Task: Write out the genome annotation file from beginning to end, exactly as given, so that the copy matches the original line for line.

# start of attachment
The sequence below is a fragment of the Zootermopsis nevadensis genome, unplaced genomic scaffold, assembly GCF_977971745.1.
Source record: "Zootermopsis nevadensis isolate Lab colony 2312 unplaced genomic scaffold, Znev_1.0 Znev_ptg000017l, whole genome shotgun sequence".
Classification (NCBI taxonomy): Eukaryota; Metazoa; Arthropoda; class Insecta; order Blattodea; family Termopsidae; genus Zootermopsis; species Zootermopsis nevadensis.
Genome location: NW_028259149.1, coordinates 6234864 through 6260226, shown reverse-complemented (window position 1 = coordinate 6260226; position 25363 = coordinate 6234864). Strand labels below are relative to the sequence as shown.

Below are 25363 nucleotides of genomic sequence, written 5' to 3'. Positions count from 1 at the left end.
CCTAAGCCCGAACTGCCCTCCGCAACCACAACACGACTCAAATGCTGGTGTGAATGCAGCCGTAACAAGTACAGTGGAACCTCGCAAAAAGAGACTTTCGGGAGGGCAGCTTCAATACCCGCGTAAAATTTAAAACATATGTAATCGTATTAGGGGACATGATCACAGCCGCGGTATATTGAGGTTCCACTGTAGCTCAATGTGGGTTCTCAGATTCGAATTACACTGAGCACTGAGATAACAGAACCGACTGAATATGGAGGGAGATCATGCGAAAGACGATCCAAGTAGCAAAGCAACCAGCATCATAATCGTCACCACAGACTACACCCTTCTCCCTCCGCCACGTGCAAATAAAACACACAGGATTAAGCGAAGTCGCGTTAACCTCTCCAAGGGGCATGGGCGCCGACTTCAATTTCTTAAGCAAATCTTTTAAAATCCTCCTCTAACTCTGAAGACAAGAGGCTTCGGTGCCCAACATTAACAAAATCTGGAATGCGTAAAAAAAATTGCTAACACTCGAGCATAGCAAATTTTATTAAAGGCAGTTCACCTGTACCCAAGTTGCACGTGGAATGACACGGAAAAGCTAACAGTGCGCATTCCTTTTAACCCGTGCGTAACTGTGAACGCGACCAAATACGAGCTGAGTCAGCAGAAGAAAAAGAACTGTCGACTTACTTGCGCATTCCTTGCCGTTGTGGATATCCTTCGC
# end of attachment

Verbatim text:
The sequence below is a fragment of the Zootermopsis nevadensis genome, unplaced genomic scaffold, assembly GCF_977971745.1.
Source record: "Zootermopsis nevadensis isolate Lab colony 2312 unplaced genomic scaffold, Znev_1.0 Znev_ptg000017l, whole genome shotgun sequence".
Classification (NCBI taxonomy): Eukaryota; Metazoa; Arthropoda; class Insecta; order Blattodea; family Termopsidae; genus Zootermopsis; species Zootermopsis nevadensis.
Genome location: NW_028259149.1, coordinates 6234864 through 6260226, shown reverse-complemented (window position 1 = coordinate 6260226; position 25363 = coordinate 6234864). Strand labels below are relative to the sequence as shown.

Below are 25363 nucleotides of genomic sequence, written 5' to 3'. Positions count from 1 at the left end.
CCTAAGCCCGAACTGCCCTCCGCAACCACAACACGACTCAAATGCTGGTGTGAATGCAGCCGTAACAAGTACAGTGGAACCTCGCAAAAAGAGACTTTCGGGAGGGCAGCTTCAATACCCGCGTAAAATTTAAAACATATGTAATCGTATTAGGGGACATGATCACAGCCGCGGTATATTGAGGTTCCACTGTAGCTCAATGTGGGTTCTCAGATTCGAATTACACTGAGCACTGAGATAACAGAACCGACTGAATATGGAGGGAGATCATGCGAAAGACGATCCAAGTAGCAAAGCAACCAGCATCATAATCGTCACCACAGACTACACCCTTCTCCCTCCGCCACGTGCAAATAAAACACACAGGATTAAGCGAAGTCGCGTTAACCTCTCCAAGGGGCATGGGCGCCGACTTCAATTTCTTAAGCAAATCTTTTAAAATCCTCCTCTAACTCTGAAGACAAGAGGCTTCGGTGCCCAACATTAACAAAATCTGGAATGCGTAAAAAAAATTGCTAACACTCGAGCATAGCAAATTTTATTAAAGGCAGTTCACCTGTACCCAAGTTGCACGTGGAATGACACGGAAAAGCTAACAGTGCGCATTCCTTTTAACCCGTGCGTAACTGTGAACGCGACCAAATACGAGCTGAGTCAGCAGAAGAAAAAGAACTGTCGACTTACTTGCGCATTCCTTGCCGTTGTGGATATCCTTCGC